# Equation to find an unknown point on a graph

• MHB
• Jazoar
In summary, the location of point $E$ can be found using coordinate geometry, with coordinates $\left(\frac{b+c\cos\delta}{\sin\delta},c\right)$. The distance from $A$ to $E$ is given by $\frac{\sqrt{b^2+c^2 + 2bc\cos\delta}}{\sin\delta}$, and the angle that the line $AE$ makes with the horizontal is given by $\tan\theta = \frac{c\sin\delta}{b+c\cos\delta}$. I hope that helps!
Jazoar
Hi All,

I need help to find an equation that will give me the location of 'E' in the image below.

'A' is the starting point on a graph.

All values from 'B' to 'D' are known values.

Currently, 'B' = 50, 'C' = 20, & 'D' = 135° - but I need an equation that will find 'E' no matter what these values are.

View attachment 7931

Any help would be greatly appreciated!

- Jazoar

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Jazoar said:
Hi All,

I need help to find an equation that will give me the location of 'E' in the image below.

'A' is the starting point on a graph.

All values from 'B' to 'D' are known values.

Currently, 'B' = 50, 'C' = 20, & 'D' = 135° - but I need an equation that will find 'E' no matter what these values are.
Any help would be greatly appreciated!

- Jazoar
Hi Jazoar, and welcome to MHB!

I found your diagram difficult to follow, because the letters A, B, C, D and E are being used to describe different things. If I understand it correctly, A and E are points, B and C are distances, and D is an angle. So I shall change the notation, keeping $A$ and $E$ as points but writing the distances as $b$ and $c$, and the angle as $\delta.$

I think the easiest way to solve the problem is to use coordinate geometry, taking $A$ as the origin, and the horizontal blue line as the $x$-axis. The horizontal red line then has the equation $y=c$, and the sloping red line has equation $-y\cos\delta + x\sin\delta = b.$ Those two lines meet at the point $E$, whose coordinates are $\left(\frac{b+c\cos\delta}{\sin\delta},c\right).$

From that, you can calculate that the distance from $A$ to $E$ is $$\frac{\sqrt{b^2+c^2 + 2bc\cos\delta}}{\sin\delta},$$ and if the line $AE$ makes an angle $\theta$ with the horizontal then $\theta$ is given by $$\tan\theta = \frac{c\sin\delta}{b+c\cos\delta}.$$ In the case when $b=50$, $c=20$ and $\delta = 135^\circ$, those formulas give $AE \approx 54.5$ and $\theta \approx 21.5^\circ.$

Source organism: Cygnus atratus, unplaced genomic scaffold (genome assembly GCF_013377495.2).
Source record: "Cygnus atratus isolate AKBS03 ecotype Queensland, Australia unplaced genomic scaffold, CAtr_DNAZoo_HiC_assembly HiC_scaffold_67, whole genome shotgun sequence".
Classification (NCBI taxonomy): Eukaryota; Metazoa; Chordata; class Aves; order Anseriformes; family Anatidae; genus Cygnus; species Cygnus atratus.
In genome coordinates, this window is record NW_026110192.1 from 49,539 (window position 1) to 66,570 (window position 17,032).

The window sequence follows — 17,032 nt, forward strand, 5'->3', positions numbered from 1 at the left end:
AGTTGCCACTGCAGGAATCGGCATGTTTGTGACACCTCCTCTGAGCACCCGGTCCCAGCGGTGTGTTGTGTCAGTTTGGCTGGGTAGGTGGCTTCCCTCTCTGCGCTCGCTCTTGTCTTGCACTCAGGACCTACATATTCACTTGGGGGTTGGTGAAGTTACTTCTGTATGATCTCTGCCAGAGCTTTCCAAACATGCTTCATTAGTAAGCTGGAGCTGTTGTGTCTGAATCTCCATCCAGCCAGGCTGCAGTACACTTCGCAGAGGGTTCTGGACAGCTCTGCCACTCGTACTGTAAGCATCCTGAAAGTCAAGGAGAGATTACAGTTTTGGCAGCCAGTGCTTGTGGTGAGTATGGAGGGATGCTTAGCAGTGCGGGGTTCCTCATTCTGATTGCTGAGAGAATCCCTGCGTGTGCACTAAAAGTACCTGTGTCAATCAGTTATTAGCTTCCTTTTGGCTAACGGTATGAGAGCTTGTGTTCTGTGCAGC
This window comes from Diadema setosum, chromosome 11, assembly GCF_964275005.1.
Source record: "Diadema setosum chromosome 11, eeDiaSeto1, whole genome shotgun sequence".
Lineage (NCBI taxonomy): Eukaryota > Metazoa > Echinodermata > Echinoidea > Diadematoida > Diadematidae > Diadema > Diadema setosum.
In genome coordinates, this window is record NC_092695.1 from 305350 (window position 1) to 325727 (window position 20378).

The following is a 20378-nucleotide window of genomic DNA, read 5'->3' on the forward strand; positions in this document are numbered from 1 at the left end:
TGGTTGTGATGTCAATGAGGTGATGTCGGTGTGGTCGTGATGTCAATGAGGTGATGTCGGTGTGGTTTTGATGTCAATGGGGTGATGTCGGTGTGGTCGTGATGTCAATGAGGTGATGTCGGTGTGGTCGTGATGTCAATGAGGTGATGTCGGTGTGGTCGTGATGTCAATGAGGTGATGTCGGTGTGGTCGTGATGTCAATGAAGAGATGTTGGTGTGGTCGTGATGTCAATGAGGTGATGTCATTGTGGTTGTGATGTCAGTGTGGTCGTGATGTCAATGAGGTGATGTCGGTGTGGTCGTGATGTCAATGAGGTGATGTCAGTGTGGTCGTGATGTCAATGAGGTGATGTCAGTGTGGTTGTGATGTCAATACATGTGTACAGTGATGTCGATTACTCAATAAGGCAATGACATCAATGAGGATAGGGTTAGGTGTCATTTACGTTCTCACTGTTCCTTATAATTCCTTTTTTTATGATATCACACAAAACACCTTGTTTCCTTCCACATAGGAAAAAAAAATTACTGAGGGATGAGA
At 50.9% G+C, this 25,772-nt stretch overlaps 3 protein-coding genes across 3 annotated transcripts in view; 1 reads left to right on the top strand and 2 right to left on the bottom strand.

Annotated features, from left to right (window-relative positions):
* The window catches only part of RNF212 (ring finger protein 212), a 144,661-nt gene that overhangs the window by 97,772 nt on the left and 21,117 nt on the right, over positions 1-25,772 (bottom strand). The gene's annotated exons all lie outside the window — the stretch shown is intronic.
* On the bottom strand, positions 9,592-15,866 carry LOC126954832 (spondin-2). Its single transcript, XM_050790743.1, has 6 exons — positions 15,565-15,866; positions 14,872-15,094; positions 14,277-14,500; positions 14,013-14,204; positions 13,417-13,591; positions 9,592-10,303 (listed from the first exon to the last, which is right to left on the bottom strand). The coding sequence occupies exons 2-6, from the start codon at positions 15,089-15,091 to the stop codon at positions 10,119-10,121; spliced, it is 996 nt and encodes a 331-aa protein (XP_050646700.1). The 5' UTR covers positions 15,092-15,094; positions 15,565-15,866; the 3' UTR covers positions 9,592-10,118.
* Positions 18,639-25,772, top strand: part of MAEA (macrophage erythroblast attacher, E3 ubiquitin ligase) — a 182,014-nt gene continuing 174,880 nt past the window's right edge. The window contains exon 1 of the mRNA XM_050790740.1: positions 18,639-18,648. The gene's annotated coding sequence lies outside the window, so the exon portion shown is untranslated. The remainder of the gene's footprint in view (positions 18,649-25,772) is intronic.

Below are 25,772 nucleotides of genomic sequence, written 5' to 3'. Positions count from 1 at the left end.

Last edited:

## What is the equation to find an unknown point on a graph?

The equation to find an unknown point on a graph is called the slope-intercept form, which is y = mx + b. In this equation, m represents the slope of the line and b represents the y-intercept.

## How do I use the equation to find an unknown point on a graph?

To use the equation, you need to know the value of the slope (m) and the y-intercept (b). Once you have these values, you can plug them into the equation and solve for y. This will give you the y-coordinate of the unknown point. Then, you can use the x-coordinate of the point to find the corresponding y-coordinate on the graph.

## What if I don't know the values of the slope and y-intercept?

If you don't know the values of the slope and y-intercept, you can use other points on the graph to find them. You can choose two points on the graph and use the slope formula (m = (y2-y1)/(x2-x1)) to find the slope. Then, you can plug in one of the points and the slope into the equation y = mx + b to solve for b, the y-intercept.

## Can I use this equation for any type of graph?

Yes, the slope-intercept form can be used for any type of graph, as long as the graph is a straight line. However, for non-linear graphs, you may need to use a different equation or method to find an unknown point.

## Are there any limitations to using this equation?

While the slope-intercept form is a useful tool for finding an unknown point on a graph, it does have some limitations. It can only be used for linear graphs, and it assumes that the graph is accurate and the points are precise. Additionally, it may not give an exact solution if the graph is not perfectly linear.

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